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Emerging Tech

Page history last edited by Alan Burns 10 years, 12 months ago

Welcome to the Emerging Technologies workshop. This web page is the "start page" for our wiki pages, which contain or link to most of the day's content.  

...the future is already here. It's just not very evenly distributed.

William Gibson

"Technology creates feasibility spaces for social practice."

- Yochai Benkler, The Wealth of Networks

Outline for the day:

  • 9:00-9:30 am - introductions

participants, program, and the shared technological world

themes: pedagogy; interface; net.gen; economy


  • 9:30-10:15 - new pathways for networked materials:

                    open content; aggregators; cloud computing; e-books

                    one company's 2019 imagination (YouTube)


  • 10:15-10:30 - break time


  • 10:30-12:00 -  The Semantic Web (ppt); the mobile device ecology (ppt); new interfaces 


  • Noon-1:15 pm  - lunch 



  • 3:00-3:15 - break


  • 3:15-4:15 -  The Net.generation (last ppt, promise)

          discussion; conclusion

          gaming scenario exercise

               (and the prompts)

"Participants in this workshop will be introduced to, engage with, and consider the pedagogical applications of a wide range of inter-related emerging technologies. These include a variety of social software or "Web 2.0" projects and services, such as podcasting, video blogging, social bookmarking, blogging, RSS, and collaborative writing platforms. Other topics are wireless and mobile technologies and computer gaming. The workshop will explore the landscape in which these emerging technologies rapidly evolve and interact, equipping participants to further explore and then integrate them in their teaching and/or academic support work as appropriate."

This NITLE research workshop was launched in fall 2006, and has since been hosted by Ursinus CollegeUnion CollegePomona CollegeRhodes CollegeWhitman College,the University of Puget Soundthe University of RichmondAllegheny CollegeKnox CollegeSouthwestern UniversityLake Forest CollegeBucknell UniversityLees-McRae CollegeRollins CollegeDavis and Elkins CollegeWheaton CollegeOccidental College, and Colby College (Colby ET participant notes). The most current workshop is the one generously hosted by Albion College, in January 2010.  Some of the content here was contributed by those participants, and we use it gratefully.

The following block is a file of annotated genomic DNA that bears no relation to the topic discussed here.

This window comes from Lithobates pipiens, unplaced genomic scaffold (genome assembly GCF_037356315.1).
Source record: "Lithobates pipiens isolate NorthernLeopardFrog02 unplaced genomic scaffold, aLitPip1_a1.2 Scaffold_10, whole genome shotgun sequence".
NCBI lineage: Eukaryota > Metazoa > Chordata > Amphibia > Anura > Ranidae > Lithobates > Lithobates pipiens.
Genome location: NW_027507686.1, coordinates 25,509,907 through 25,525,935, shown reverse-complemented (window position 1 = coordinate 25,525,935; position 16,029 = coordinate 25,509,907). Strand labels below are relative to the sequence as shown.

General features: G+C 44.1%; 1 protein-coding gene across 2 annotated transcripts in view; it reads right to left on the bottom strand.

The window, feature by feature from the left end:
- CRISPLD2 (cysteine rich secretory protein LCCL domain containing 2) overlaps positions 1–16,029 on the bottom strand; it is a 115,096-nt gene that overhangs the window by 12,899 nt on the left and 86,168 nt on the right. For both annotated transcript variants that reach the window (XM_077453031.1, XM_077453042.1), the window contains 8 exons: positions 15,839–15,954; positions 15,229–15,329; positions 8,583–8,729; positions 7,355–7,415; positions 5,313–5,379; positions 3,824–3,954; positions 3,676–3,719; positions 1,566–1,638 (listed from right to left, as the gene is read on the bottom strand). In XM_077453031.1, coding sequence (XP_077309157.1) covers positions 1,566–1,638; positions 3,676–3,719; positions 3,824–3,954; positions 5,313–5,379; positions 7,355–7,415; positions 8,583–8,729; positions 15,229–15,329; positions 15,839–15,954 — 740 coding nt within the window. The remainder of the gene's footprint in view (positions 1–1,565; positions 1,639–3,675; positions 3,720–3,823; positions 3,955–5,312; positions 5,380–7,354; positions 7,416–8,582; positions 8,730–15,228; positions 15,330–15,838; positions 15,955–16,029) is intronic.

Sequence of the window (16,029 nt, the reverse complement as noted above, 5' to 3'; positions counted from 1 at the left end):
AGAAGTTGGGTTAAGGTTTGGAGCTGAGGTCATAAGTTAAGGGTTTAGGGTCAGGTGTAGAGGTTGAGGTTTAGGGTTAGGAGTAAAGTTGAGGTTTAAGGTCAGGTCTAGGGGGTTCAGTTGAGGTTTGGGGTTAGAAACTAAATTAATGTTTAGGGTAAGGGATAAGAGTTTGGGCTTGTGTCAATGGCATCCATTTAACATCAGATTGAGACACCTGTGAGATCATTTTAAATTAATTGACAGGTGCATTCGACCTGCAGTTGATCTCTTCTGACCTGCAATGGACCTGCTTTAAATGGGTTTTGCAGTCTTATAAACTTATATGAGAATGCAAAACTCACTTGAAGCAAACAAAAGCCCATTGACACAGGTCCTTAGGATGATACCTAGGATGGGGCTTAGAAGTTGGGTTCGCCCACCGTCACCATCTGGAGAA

Link to Bryan's presentations on SlideShare:http://www.slideshare.net/BryanAlexander

A blog entry on this presentation

SOME CLASS STUFF -- 2006-2008

"Poetry [and social software] is never finished, only abandoned." -- Paul Valery

Information Science at the University of Missouri http://lisradio.missouri.edu/

Some YouTube projects of Oxy Media Studies' students postingshttp://www.youtube.com/user/ARTF243

http://mediatedcultures.net/worldsim.htm An example from Michael Wesch at Kanasas State of the pedagogical use of a world simulation game in anthropology

http://www.vanityfair.com/ontheweb/features/2007/02/autumn200702 links to a Vanity Fair journalist who went on an epic quest to find the photographer for a (now-)famous background image used in Windows XP.

http://flickr.com/search/?q=ripton&z=t Don't know how many Ripton's there are, but there are 286 results on flickr for the term (many (most?) of them posted by Bryan).

http://www.flickr.com/map?woe_id=2409678 The flickr mashup of Georgetown, TX.

http://freesound.iua.upf.edu/samplesViewSingle.php?id=35702 Thunder at freesound.

http://www.versificator.co.uk/hamlet/ GREAT text-based game that's, sortof, Shakespeare's Hamlet.

http://www.educationarcade.org/revolution This is a blog post about the American Revolution game Bryan mentioned.

http://www.trinity.edu/adelwich/worlds/ The syllabus for Delwiche's course at Trinity on video games.

http://www.yellowarrow.org/ That crazy augmented reality site we heard about.

http://emptybottle.org/bullshit/ Web 2.0, err, jargon generator.

http://www.lightsphere.com/dev/web20.html Web 2.0 name generator. (Which of the two previous sites is serious? You decide.)

http://en.wikipedia.org/wiki/Film_noir Similar to Bryan's example of the Counter-Revolution, take a look at the first sentence of the article, then click the "discussion" tab and take a look at how thoroughly the few individuals who edited it considered how that first sentence ought to be worded.

http://tiddlywiki.com/ The wiki Bryan Alexander personally recommends!

http://flickr.com/photos/nitle NITLE's Flickr photos 

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